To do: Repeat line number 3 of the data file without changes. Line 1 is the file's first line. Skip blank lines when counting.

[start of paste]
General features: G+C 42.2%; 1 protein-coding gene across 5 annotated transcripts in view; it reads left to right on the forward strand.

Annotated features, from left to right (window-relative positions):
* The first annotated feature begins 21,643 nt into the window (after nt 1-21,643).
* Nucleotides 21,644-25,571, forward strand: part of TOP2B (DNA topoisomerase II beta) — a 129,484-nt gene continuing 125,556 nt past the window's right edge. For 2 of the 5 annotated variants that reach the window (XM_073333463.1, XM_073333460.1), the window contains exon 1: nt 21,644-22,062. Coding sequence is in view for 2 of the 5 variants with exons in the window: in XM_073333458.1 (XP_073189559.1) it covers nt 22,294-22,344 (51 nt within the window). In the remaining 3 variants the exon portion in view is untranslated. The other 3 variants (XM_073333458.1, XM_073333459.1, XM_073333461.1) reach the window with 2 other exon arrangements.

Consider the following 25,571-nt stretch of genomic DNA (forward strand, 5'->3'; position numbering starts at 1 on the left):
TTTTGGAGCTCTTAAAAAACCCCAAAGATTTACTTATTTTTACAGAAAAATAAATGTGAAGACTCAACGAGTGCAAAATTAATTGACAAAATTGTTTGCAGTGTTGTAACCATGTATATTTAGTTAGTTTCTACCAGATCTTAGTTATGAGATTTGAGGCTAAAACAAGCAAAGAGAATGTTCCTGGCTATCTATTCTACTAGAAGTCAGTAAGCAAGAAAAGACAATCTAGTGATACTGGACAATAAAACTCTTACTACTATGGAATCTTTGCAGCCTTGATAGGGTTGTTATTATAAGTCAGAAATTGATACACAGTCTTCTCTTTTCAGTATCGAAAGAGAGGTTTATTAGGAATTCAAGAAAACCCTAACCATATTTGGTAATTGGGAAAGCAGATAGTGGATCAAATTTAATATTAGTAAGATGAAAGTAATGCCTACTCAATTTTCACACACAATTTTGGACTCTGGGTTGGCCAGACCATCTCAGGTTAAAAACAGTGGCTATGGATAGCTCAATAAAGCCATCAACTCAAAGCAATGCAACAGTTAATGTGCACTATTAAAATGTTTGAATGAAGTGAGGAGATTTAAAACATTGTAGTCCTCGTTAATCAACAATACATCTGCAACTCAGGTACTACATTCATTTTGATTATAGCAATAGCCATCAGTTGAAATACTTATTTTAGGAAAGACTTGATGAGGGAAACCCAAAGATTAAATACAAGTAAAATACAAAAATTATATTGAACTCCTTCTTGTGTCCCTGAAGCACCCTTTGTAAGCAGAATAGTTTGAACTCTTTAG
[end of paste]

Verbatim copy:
* The first annotated feature begins 21,643 nt into the window (after nt 1-21,643).